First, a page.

Theresa May: Palestinians must have “full civil rights”

by Ali Abunimah, Electronic Intifada, 12 July 2016.

Theresa May’s
elevation as UK prime minister, following the resignation of David Cameron, has
been welcomed by supporters of Israel.

UK lawmaker Mike
Freer, an officer with the parliamentary grouping Conservative Friends of
Israel, has described May as a “true friend of

As home secretary, or
interior minister, since 2010, May has had ample opportunity to demonstrate
In 2011, she moved to
deport Raed Salah, a Palestinian citizen of Israel
and the leader of the Northern Branch of the Islamic Movement, from the UK.
Unbeknownst to Salah
or his hosts, May had issued an order banning him just two days
before he entered the country for a speaking tour.
Rather than be
deported, Salah chose to remain in the UK on bail and fight May’s order in court.
As The Electronic
Intifada reported, May’s claim that Salah had written an anti-Semitic poem was based on fabrications provided by an Israel lobby group.
Ten months later, a
UK court overturned the ban, finding no evidence to
support it and completely vindicating Salah.
The defeat for May
was also a setback to the government’s broader counterterrorism strategy known
as Prevent.
Fourteen pages from
the Conservative government’s updated Prevent policy were submitted to the courts as evidence
against Salah.
Government lawyers
argued that Salah’s alleged words could lead to “radicalization” and terrorism.
But the judge
dismissed this reasoning.
Fear and prejudice
Launched by a Labour
government and bolstered by May’s Conservative Party, the Prevent strategy has
come under severe criticism.
Earlier this year,
the UK’s terrorism watchdog called for an independent review of the
policy over concerns that it was “sowing mistrust and fear” in Muslim
communities and was ineffective.
While billed as
promoting “community engagement” to spot and stop
“radicalization,” Muslim communitiesexperience Prevent as pervasive
surveillance and political monitoring that fosters self-censorship, prejudice
and stigma.
The program has
resulted in thousands of children being reported to
authorities by teachers.
In one case,
kindergarten staff threatened to refer a four-year-old boy
after he drew a picture of his dad cutting a cucumber with a knife. Teachers
claimed the boy said the picture was of a “cooker bomb.”
In another case, in
February, a schoolboy was questioned by anti-terrorism police for
wearing a “Free Palestine” button to school.
Last year, dozens of
academics signed a letter saying that Prevent’s conception
of “
extremism is
based on the unsubstantiated view that religious ideology is the primary
driving factor for terrorism.”
They warned that
Prevent “will have a chilling effect on open debate, free speech and political
dissent” and would “create an environment in which political change can no
longer be discussed openly, and will withdraw to unsupervised spaces.”
“Prevent will make us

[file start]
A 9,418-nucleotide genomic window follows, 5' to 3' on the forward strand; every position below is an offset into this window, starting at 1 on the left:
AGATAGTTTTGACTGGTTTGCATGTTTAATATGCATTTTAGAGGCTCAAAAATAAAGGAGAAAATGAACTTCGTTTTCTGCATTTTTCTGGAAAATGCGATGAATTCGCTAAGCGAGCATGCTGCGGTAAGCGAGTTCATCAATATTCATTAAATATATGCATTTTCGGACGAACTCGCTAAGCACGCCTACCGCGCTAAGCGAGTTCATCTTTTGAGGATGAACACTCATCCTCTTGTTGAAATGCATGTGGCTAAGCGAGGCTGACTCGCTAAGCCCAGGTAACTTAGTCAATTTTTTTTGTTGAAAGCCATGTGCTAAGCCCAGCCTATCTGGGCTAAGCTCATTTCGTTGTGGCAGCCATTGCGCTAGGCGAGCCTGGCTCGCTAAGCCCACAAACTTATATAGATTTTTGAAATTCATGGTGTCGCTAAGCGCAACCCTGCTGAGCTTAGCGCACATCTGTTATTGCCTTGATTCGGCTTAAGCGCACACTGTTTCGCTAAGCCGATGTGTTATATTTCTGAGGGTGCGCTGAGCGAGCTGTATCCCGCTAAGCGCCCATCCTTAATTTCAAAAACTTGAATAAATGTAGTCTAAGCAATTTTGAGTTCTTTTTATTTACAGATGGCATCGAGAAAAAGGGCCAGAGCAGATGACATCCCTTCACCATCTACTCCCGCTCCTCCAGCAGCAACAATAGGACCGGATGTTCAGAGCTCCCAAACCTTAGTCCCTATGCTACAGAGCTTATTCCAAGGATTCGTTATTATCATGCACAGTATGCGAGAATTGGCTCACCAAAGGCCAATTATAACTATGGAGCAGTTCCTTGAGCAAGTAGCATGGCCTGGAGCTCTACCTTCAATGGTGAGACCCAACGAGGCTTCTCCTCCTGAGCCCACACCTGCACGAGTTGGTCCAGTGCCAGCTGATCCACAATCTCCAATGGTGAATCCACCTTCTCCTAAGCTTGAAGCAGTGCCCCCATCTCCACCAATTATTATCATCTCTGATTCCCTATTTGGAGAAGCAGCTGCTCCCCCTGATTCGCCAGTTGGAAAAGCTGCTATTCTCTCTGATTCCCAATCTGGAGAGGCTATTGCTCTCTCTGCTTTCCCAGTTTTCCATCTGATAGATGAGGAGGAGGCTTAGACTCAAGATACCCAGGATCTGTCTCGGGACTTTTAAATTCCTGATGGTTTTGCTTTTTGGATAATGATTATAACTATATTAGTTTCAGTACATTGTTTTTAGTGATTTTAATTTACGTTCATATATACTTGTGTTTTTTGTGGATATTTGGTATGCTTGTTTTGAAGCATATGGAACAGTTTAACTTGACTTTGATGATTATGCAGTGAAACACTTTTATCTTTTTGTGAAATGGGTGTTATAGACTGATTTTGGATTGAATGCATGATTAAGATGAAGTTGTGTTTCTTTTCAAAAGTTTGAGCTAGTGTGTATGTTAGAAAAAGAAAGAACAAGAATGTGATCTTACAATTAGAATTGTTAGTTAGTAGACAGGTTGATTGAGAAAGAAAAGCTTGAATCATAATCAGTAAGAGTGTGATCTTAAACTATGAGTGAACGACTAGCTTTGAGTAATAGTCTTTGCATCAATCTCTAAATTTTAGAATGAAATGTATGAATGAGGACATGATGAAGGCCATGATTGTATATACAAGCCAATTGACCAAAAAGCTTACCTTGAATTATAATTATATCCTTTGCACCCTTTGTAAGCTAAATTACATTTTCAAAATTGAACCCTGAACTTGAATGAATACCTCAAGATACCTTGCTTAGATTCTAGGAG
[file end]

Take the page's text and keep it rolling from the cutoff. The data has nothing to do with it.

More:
less safe,” they concluded.
In 2011, the human
rights group Liberty said Prevent’s “gravest error was
blurring the lines between dissent and criminality and between civil society
and security agencies.”
But in 2015, May put
forward even tougher counterterrorism legislation that Karma Nabulsi, a
Palestinian commentator and professor at Oxford University, termed an “attack on the very foundations
of democracy.”
May’s move to ban
Raed Salah from the UK was prompted by a report from the Community
Security Trust (CST), an Israel lobby group with close ties to the Conservative
In a statement on Monday, Conservative Friends
of Israel touted May’s strong support for Israel and the UK Jewish community
throughout her public life.
This has included
working with CST and other organizations to “tackle anti-Semitic attacks.”
Conservative Friends
of Israel chair Eric Pickles, a British minister who has led the charge against the Palestine solidarity
movement, said that “Israel can rest assured that a UK led by Theresa May will
be there in its moments of need.”
Conservative Friends
of Israel pointed out that in reflecting on her June 2014 visit to Israel, May
had backed Israel’s “right to defend itself.”
During a speech to the group in September 2014,
May repeated platitudes about Israel being “democratic,” as well as standard
talking points justifying Israeli violence – that “Hamas uses Palestinian
civilians as human shields for its rockets.”
Conservative Friends
of Israel highlighted these statements with satisfaction after May won the
Conservative Party leadership this week and was set to enter 10 Downing Street,
but failed to note something else she had said in her September 2014 speech.
“Those of us who are
sympathetic to Israel’s security predicament must always make clear that the
loss of any civilian life – whatever the nationality of the victim – is an
appalling tragedy,” May said. “And we must remember that there will be no
lasting peace or justice in the region until the Palestinian people are able to
enjoy full civil rights themselves.”
Those words should
not be taken as any measure of sympathy for Palestinians, but rather as a sign
that the fundamental causes driving the ongoing conflict are so clear that even
a staunch supporter of Israel like Theresa May cannot deny them.